During my work at IBM, I was tasked with working on an open-source tool called KUI. The product is a command line interface (CLI) that also has graphic user interface (GUI) features. I redesigned the tool's user experience, in order to make it more valuable to people. I also designed a way in which KUI would be integrated into IBM's flagship cloud management tool, IBM Multicloud Manager.
KUI is an open-source tool developed in IBM Research that meant to modernize the Terminal/CLI experience by adding GUI-like features, like charts, tables and and richer interactions. Though the tool had a lot of potential, it was lacking cohesive design and its supported features were not built in a human-centered way. I was tasked with improving the functionality and usability of the product, while keeping its core DNA of being a CLI that includes elements of modern graphic interfaces.
The existing open source KUI had the key functionality to visualize rich text using a terminal. However, it only had basic features that demonstrated the concept. My goal was to apply design thinking, in order to make the tool more useful and easier to use for its target personas.
The target personas for KUI are system administrators and application developers. Both personas use KUI to do their job, but they would use it in different ways. Application developers tend to work with one to a few applications, but need very detailed control, while system administrators typically worry about the health of many systems and apps.
Since I was tasked with integrating KUI into IBM Multicloud Manager (MCM), I mapped out the current journey that users had, while trying to do their work. This highlighted the many times people have to switch between a terminal and the MCM web application. This made an impression on me, as I thought this could be a potential area for improvement.
After assessing the current journey, I worked with the team (offering managers and developers) to define Hills, which are goals defined in a human-centered way. Hills help us align around our objectives and ensure that the team is in sync.
As I continued my work, I came up with a to-be user journey that showcased my target objective. A key property of my design was to reduce the friction that comes with switching back and forth between tools.
Before working on a prototype, I had to align with my development and offering (product) management partners. I wanted to get their buy in early, as that would ensure that I am not spending too much time on an idea that is not well received.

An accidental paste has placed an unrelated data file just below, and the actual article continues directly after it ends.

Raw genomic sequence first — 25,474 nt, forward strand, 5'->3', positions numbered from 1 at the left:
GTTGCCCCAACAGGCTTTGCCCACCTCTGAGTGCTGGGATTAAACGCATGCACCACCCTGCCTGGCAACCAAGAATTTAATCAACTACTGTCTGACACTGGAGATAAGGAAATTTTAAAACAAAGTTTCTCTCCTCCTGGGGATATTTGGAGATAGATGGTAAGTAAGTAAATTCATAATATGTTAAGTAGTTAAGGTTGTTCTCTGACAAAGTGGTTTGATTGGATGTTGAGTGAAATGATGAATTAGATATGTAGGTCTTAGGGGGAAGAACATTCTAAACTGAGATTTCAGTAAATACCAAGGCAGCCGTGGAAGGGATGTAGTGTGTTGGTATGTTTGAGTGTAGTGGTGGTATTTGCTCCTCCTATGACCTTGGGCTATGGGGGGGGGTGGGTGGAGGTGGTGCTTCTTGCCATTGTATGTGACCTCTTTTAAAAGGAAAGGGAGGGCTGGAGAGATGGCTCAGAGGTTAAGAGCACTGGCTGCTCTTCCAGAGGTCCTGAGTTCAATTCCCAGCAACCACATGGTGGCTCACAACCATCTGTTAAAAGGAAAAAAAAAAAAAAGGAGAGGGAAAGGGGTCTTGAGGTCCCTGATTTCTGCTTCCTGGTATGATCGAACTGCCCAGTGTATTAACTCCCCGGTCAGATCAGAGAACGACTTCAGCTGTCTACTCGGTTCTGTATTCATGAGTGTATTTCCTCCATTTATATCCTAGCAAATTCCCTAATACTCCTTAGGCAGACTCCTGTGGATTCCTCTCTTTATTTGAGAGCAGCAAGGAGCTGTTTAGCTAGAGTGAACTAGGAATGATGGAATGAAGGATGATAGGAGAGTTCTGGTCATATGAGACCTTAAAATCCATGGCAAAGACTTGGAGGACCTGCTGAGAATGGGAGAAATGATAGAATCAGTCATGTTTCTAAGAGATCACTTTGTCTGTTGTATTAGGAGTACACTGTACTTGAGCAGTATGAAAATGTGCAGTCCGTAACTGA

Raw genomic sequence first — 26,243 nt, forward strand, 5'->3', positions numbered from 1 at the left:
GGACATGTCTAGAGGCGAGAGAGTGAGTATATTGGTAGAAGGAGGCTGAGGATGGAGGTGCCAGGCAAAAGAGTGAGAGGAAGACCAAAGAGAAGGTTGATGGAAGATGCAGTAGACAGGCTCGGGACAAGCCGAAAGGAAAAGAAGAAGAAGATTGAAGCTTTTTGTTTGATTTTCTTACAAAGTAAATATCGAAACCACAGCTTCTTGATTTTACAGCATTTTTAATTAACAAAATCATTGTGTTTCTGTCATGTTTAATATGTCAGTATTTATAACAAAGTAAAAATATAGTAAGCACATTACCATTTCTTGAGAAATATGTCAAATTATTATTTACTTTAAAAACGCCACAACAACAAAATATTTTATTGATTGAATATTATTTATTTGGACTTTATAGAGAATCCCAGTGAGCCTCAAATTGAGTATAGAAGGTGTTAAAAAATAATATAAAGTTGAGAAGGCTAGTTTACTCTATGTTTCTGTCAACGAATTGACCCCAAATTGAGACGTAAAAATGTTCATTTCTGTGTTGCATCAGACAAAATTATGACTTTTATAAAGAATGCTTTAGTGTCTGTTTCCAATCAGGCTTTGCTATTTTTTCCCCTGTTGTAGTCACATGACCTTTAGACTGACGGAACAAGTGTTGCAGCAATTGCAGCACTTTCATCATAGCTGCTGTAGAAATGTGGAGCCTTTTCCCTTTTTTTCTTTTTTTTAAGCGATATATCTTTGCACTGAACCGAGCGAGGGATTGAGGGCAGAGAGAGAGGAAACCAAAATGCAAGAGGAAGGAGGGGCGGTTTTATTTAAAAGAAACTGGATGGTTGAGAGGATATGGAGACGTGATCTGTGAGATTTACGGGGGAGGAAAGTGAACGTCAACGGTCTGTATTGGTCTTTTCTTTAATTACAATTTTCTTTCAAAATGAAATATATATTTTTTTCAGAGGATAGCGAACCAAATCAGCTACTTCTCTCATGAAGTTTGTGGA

To get a good understanding of how KUI works in detail, I conducted a UX audit. I analyzed the functionality, interaction model, and visual language. My findings indicated that the tool can be quite powerful in combining a terminal and a graphic user interface effectively, but it lacked cohesion and a consistent design language.
I also looked around the web for other tools that try to combine CLI and graphic interfaces. I conducted a competitive analysis and explored potential ideas to draw inspiration from for my design.
Next, I sketched out concepts that I could use for my design. As I was brainstorming ideas, I kept an eye on the user journey that I had created. The sketches aimed to realize that journey, through an intuitive and clean design.
As I moved to higher fidelity in Sketch, I prototyped the key use cases, applied the IBM Carbon design language, and envisioned what integrating KUI inside of IBM Multicloud Manager (MCM) would look like. I built on top of the promise of KUI, but I ended up redesigning much of the interactions and visuals that it offered, in order to make it more consistent and easier to use.
After I finished the mid-fidelity prototype, I partnered with a UX researcher to conduct study, in order to test its usability. Below are some of the high-level insights that we gathered:
After collecting the insights from the study, I made some updates and collaborated with a visual designer to create a high-fidelity prototype. We tweaked the spacing, added colors and made sure that we are aligned to our guidelines around UI components and illustrations.
Our final design was delivered and presented to the team. It was well received and successfully implemented into MCM. As next steps, the team will observe how users are utilizing KUI and will strive to learn and improve the design. I believe that KUI can be further expanded to cover more use cases and provide more value to customers.